Course Hero. "Death of a Salesman Study Guide." Course Hero. 28 July 2016. Web. 2 June 2020. <https://www.coursehero.com/lit/Death-of-a-Salesman/>.
Course Hero. (2016, July 28). Death of a Salesman Study Guide. In Course Hero. Retrieved June 2, 2020, from https://www.coursehero.com/lit/Death-of-a-Salesman/
(Course Hero, 2016)
Course Hero. "Death of a Salesman Study Guide." July 28, 2016. Accessed June 2, 2020. https://www.coursehero.com/lit/Death-of-a-Salesman/.
Course Hero, "Death of a Salesman Study Guide," July 28, 2016, accessed June 2, 2020, https://www.coursehero.com/lit/Death-of-a-Salesman/.
Professor Kristen Over of Northeastern Illinois University explains the plot summary of Arthur Miller's play Death of a Salesman.
Death of a Salesman takes place in two acts, which cover a 24-hour period, and a Requiem, which is set several days later. The setting is New York City in the late 1940s. Some of the action occurs at the Loman house in Brooklyn. Other action takes place in an office building and a restaurant in Manhattan.
The play begins with Willy Loman returning home late at night from a business trip. He has cut his trip short because he has been unable to make any sales and has nearly crashed the car several times. This is a recent trend for Willy, who is now only paid on commission. He cannot seem to get the sales he needs to earn a decent living. Willy's two adult sons, 34-year-old Biff and 32-year-old Happy, are also home; Biff has just returned from the West to try to find a career in the East.
Throughout the play, Willy moves back and forth between present reality and memories, at times speaking to characters from the past even while in the presence of his family. He recalls earlier times with his sons and the optimism they then had about the future. However, he is also haunted by aspects of his past. He recalls a woman he had an affair with years earlier. He also remembers his brother, Ben.
Willy is disappointed in his lack of success as a salesman—both financially and in terms of his reputation. After talking with his wife, Willy decides to meet with his boss and ask for a salaried position based in New York.
Willy is disturbed by memories of his brother, Ben, now dead, who traveled to Africa as a young man and became rich in his 20s. Ben's success is a constant reminder to Willy of his own failure to "make something" of himself by becoming a wealthy businessman.
In a conversation with her sons, Linda Loman explains what she knows about Willy's state of mind. In his depression, he is secretly borrowing money from a neighbor and has at least considered suicide. Linda reveals that she finds a rubber tube in the basement with which Willy might asphyxiate himself. She pleads with her sons to reestablish their relationships with their father.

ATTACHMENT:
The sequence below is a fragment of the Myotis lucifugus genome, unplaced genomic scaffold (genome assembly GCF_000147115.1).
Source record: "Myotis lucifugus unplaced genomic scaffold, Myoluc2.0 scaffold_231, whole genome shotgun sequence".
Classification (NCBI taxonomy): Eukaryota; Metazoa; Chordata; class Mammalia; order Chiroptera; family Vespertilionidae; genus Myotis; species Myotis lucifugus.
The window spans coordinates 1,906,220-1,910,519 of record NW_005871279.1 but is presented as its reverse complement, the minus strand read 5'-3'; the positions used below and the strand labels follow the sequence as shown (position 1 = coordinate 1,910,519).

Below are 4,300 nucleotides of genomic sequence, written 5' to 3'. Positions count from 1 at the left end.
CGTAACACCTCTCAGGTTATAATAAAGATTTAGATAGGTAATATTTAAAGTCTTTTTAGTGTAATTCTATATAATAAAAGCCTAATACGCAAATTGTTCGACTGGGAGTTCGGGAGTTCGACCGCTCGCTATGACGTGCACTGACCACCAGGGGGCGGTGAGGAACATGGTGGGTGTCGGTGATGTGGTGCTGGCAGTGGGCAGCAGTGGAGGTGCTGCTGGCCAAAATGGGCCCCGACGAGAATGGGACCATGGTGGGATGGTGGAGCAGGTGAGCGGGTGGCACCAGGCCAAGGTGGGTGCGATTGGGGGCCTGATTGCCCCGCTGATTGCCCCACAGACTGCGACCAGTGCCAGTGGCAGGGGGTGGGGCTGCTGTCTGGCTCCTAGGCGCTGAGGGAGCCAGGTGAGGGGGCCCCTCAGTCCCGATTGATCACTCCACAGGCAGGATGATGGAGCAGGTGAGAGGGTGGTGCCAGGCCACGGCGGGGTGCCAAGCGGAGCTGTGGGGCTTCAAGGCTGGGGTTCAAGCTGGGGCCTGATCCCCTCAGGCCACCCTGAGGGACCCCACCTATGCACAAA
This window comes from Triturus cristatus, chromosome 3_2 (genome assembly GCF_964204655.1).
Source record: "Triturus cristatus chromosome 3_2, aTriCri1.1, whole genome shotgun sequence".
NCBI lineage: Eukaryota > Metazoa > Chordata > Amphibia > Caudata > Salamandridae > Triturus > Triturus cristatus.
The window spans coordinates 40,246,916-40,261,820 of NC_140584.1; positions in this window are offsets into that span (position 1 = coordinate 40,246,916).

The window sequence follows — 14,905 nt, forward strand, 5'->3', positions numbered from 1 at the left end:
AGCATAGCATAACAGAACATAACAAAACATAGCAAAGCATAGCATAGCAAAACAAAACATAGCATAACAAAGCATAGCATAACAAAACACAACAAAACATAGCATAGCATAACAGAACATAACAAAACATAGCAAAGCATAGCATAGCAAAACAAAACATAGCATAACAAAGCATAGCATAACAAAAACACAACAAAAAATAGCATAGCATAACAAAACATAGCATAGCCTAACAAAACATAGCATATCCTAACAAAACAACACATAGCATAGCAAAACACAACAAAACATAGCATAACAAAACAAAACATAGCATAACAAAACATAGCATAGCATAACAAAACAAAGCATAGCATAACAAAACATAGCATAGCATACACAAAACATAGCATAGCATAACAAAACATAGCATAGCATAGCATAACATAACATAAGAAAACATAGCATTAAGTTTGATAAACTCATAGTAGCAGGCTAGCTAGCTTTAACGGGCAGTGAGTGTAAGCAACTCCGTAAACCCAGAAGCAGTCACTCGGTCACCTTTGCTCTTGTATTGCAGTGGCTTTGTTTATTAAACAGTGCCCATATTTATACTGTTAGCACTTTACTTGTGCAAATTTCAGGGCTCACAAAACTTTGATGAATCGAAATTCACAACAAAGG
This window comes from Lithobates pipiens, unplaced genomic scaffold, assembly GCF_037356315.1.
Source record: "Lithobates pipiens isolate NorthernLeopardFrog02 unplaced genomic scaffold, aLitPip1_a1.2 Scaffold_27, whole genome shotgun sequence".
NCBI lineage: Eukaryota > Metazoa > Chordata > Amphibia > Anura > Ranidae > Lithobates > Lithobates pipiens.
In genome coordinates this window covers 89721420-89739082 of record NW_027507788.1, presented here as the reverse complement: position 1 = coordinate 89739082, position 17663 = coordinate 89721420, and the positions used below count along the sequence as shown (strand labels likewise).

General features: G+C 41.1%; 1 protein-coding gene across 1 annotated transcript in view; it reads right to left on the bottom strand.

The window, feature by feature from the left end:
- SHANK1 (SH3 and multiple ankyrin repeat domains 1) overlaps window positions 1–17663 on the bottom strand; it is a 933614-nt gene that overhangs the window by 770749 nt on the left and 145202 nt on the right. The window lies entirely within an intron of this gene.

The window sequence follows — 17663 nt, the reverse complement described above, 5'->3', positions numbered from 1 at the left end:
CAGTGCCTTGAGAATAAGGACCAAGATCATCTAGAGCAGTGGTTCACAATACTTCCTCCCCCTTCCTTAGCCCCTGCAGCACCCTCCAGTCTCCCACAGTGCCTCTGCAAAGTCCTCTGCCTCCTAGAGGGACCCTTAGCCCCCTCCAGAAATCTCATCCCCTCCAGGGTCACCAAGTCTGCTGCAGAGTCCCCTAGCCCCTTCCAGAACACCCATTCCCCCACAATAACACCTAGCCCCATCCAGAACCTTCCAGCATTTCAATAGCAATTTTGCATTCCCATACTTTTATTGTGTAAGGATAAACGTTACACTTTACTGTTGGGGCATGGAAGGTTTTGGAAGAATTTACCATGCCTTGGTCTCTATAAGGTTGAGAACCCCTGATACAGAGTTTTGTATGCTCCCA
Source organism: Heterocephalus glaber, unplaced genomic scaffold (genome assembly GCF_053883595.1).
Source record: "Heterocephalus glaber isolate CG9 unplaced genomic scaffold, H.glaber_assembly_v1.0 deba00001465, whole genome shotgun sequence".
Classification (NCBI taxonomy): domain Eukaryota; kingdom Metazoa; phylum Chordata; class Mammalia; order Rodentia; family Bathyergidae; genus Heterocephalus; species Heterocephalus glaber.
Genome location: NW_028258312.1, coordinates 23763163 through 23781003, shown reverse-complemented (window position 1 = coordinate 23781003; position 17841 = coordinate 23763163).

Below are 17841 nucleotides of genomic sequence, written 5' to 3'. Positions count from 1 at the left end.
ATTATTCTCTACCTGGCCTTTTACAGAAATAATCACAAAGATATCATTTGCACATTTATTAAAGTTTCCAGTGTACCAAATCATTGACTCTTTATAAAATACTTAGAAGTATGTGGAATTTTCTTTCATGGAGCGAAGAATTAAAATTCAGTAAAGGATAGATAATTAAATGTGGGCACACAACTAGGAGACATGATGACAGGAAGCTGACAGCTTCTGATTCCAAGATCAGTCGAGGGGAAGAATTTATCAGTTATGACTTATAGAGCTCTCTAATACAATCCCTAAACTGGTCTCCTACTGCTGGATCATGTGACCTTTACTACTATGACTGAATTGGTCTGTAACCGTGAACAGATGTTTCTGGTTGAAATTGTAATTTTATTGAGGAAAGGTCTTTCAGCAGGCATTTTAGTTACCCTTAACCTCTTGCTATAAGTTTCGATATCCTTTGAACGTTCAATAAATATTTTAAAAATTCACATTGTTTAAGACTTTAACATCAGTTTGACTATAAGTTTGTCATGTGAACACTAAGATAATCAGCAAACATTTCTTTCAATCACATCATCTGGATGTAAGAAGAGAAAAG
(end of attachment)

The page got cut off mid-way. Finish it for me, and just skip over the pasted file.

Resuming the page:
When Willy enters, the family discusses Biff's prospects. Torn between his love of working outdoors and the drive to be a success in the eyes of his father, Biff agrees to seek out an old employer, Bill Oliver, to try to get financial backing to start a sporting goods business with Happy.
Unfortunately, both Willy's and Biff's meetings go poorly. Bill Oliver refuses to give Biff the time of day, so he comes away empty-handed. Willy's boss, Howard, not only denies Willy's request to work locally, but he also fires him for poor performance.
When Happy, Biff, and Willy finally gather at Frank's Chop House that night for dinner—a meal intended to celebrate Biff's success—nobody is in the mood to party. Biff and Willy argue, and Willy's sons leave him at the restaurant while Willy is overwhelmed by memories of Biff's discovery of Willy's affair years ago in Boston. It becomes clear that Biff's disillusionment with his father—and perhaps with life—stems from the discovery that his father is not the fine, upstanding man he believed him to be.
Once Willy is back at home, his distress and disconnection from reality continue as he plants seeds in the backyard in the hope of building a garden. In his despair, he has an imaginary conversation with his brother, who reminds Willy that he has a life insurance policy worth $20,000.
Back inside the house, Willy and Biff have a final confrontation in which Biff calls Willy a "phony" and announces a plan to leave the family for good. Yet Biff is also clearly saddened by these events and goes to his room crying. Moved by his son's tears, Willy decides to put his suicide plan into action to provide the funds his family needs for the future.
After everyone else has gone to bed, Willy leaves the house, drives away quickly, and intentionally causes a car accident, which kills him.
In the Requiem of the play, the family and their neighbors, Charley and his son Bernard, reflect around the grave on Willy's life. Biff clearly recognizes that his father "had the wrong dreams." Happy is unable to face reality, declaring that Willy's life goals are admirable. Linda, although grieving deeply, acknowledges that the money from Willy's sacrifice has in fact set the family "free."
Death of a Salesman Plot Diagram